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Could Real Estate be Investing’s Next Greatest Opportunity After the Housing Market Crash?

By Michael Black, CFP, CDFA
Michael Phillips Black Wealth Management
December, 2007


The housing market is in a slump! Not just here, but everywhere, regardless of where "here" is. This slump is the natural outcome of an over-heated housing market earlier this decade. The "irrational exuberance" of real estate buying, whether for speculation or ownership, was similar to the tech crazed buying of the 1990s stock markets ... and we all know what that led to. We now know this last real estate boom and subsequent meltdown was fueled by the sub-prime "liar loans" offered during the last decade. If you were caught speculating on residential real estate and invested towards the end of the cycle, you had your hat handed to you! According to Robert Shiller at Yale University, "It is not improbable that we will see large real price declines [of residential real estate] extending over many years in major cities that have seen large increases ... In the last cycle in the U.S., real home prices fell only 15% from the peak in 1989 to 1996, but some cities real prices fell much more. Los Angeles fell 42% from 1989 to 1997. London fell 47% from 1988 to 1995." Based on history, we may have just begun to see the slaughter!

Since 1995 the number of families renting actually declined as renters bought homes, even as the population was increasing. During this same period, home ownership increased about 35%. In 1995 about 28 million Americans owned homes. As of 2005 about 38 million Americans owned a home which represents an increase from 64% to 69% of the population. This is exactly the same time period the mortgage industry introduced the "sub-prime liar loans" or loans that did not require verification of income, tax returns or ability to repay loans. In essence, just about everybody qualified to purchase a home!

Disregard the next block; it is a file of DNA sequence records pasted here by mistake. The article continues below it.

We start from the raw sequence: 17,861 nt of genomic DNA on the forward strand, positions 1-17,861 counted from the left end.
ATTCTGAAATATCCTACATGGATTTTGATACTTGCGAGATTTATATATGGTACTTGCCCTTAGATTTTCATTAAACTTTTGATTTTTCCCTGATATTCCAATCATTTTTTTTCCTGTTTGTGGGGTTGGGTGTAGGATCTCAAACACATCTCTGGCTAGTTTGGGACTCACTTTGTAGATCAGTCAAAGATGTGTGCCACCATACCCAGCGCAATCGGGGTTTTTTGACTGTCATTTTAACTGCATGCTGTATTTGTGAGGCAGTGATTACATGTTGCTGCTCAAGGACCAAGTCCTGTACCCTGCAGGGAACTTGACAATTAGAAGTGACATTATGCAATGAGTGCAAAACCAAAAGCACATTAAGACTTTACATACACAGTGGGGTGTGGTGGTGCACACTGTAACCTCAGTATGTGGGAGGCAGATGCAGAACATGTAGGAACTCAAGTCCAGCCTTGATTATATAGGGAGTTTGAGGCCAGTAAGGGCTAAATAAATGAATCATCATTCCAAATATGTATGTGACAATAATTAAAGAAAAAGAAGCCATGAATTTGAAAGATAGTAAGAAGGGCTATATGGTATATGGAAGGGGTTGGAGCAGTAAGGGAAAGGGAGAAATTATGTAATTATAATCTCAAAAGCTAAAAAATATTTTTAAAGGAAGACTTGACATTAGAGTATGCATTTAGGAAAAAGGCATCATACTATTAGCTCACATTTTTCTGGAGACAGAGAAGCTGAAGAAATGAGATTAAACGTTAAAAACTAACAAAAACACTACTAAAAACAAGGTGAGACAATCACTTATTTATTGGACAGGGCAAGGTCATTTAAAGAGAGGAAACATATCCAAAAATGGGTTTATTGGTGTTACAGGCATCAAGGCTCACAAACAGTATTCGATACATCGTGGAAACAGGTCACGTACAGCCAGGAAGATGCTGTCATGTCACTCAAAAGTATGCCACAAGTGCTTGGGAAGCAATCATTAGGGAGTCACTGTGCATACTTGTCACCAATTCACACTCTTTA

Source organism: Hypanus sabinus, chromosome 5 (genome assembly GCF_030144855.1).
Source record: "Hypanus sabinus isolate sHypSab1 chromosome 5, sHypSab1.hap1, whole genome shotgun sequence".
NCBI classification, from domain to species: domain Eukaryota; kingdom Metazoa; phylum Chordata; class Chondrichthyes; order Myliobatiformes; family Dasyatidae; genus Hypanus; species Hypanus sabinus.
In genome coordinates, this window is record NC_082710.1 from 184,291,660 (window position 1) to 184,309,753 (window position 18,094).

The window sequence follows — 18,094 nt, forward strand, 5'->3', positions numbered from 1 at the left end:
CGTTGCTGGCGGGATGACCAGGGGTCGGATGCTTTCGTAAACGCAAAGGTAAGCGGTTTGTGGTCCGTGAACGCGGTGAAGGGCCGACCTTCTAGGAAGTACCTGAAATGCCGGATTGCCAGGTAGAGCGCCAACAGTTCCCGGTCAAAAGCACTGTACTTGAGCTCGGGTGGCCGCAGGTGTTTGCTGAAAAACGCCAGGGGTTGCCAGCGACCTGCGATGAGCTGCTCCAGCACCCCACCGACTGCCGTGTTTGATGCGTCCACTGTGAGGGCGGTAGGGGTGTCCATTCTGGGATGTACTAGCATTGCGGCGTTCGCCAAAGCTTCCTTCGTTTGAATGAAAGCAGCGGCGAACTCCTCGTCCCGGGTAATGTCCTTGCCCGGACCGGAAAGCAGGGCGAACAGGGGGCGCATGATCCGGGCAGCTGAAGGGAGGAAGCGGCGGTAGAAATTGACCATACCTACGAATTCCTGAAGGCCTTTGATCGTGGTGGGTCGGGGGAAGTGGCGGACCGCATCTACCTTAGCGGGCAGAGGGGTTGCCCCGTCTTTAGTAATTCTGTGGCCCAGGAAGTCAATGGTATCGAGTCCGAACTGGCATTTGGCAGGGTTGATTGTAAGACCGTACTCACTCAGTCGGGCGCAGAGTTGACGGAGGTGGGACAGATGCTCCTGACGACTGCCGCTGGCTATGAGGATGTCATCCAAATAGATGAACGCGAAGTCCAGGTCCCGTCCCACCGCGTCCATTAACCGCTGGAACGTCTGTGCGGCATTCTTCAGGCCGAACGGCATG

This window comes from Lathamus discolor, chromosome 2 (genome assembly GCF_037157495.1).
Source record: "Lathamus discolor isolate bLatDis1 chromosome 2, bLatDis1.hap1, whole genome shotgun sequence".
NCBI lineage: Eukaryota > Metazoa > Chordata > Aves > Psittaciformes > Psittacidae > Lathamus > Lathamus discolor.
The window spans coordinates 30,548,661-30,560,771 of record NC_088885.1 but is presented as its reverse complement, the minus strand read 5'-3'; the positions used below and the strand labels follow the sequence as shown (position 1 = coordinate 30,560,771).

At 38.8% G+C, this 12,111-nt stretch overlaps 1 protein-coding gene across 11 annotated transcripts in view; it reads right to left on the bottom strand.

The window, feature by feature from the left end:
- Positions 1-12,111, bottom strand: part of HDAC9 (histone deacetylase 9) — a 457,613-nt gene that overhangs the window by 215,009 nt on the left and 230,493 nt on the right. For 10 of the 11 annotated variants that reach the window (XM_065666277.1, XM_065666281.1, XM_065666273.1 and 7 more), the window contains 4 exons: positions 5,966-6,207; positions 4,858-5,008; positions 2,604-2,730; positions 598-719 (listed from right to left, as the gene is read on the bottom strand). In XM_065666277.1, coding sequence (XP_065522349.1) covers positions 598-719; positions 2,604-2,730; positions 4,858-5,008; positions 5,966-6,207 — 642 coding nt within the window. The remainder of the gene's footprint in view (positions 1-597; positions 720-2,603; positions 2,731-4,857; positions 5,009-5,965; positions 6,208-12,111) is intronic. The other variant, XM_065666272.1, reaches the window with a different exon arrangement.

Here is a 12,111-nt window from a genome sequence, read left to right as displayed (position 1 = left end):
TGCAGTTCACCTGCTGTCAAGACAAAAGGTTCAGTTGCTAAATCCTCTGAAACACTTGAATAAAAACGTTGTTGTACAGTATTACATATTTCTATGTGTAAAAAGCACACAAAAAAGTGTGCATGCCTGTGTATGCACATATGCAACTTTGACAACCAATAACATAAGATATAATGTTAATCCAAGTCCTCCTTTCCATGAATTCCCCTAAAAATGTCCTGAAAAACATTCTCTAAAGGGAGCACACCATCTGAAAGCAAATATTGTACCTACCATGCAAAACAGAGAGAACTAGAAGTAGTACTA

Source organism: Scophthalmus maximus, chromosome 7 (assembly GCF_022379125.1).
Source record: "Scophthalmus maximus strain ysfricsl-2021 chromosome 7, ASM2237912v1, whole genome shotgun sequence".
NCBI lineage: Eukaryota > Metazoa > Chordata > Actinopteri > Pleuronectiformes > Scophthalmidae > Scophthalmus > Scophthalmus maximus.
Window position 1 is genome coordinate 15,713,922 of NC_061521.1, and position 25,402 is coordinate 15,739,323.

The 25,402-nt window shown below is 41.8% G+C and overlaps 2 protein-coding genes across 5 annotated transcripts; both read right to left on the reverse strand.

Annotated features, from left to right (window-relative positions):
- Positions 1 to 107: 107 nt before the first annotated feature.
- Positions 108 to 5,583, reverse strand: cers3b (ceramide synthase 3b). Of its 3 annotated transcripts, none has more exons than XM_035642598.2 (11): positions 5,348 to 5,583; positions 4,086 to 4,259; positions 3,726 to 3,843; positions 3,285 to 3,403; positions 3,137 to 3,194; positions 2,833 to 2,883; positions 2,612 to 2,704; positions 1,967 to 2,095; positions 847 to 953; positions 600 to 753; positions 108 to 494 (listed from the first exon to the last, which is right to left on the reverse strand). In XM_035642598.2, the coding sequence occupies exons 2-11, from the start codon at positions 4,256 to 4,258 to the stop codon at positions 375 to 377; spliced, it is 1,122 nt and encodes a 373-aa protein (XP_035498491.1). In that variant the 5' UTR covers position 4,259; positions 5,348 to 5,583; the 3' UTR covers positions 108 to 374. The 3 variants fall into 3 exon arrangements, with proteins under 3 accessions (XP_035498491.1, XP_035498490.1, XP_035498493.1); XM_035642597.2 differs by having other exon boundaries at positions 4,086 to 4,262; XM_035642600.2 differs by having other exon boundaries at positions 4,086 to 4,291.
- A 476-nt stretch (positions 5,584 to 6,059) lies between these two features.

But as always, problems create potential opportunities. According to the Wall Street Journal, August 6, 2007, "’The US housing boom over the past decade turned 5 million renters into homeowners’, says William Wheaton, a professor of economics and real estate at MIT. But many of the loans that made that possible have proved unsustainable. Dr. Wheaton expects about two thirds of those people to go back to renting."

 In addition, the population of "Echo Boomers," or kids of baby boomers, ages 24-34 will start increasing by about 20% over the next 20 years. The housing affordability index suggests that housing costs have risen to unaffordable levels over the last decade. Add to that the supply of rental properties has declined nationally due to the "condo conversions" and the lack of apartment building and this all suggests that demographically, economically and even socially, investing in apartment buildings appears to be the perfect storm of investment opportunities. But as in all real estate investing, the same metrics still apply; Location, Location, Location!  Just as some cities outpaced others during the residential real estate price run up ... and now down, apartment building investing success will be equally as spotty. "Cities with a ‘buzz’ are where the action is. Cities attracting young, creative people will also attract employment growth," quotes Kevin Finkel, Executive Vice President of Resource Real Estate, a private equity fund that sponsors nationwide apartment investments based in Philadelphia, Pennsylvania. According to Finkel, "It used to be that when a kid graduated from college, he left his hometown to find a job. Today, he moves to the hippest place he can find/afford. The employment pool chases the talent and relocates to the talent pool." Hence, we see employment growth following socially desirable, diversified and educated "hot spots."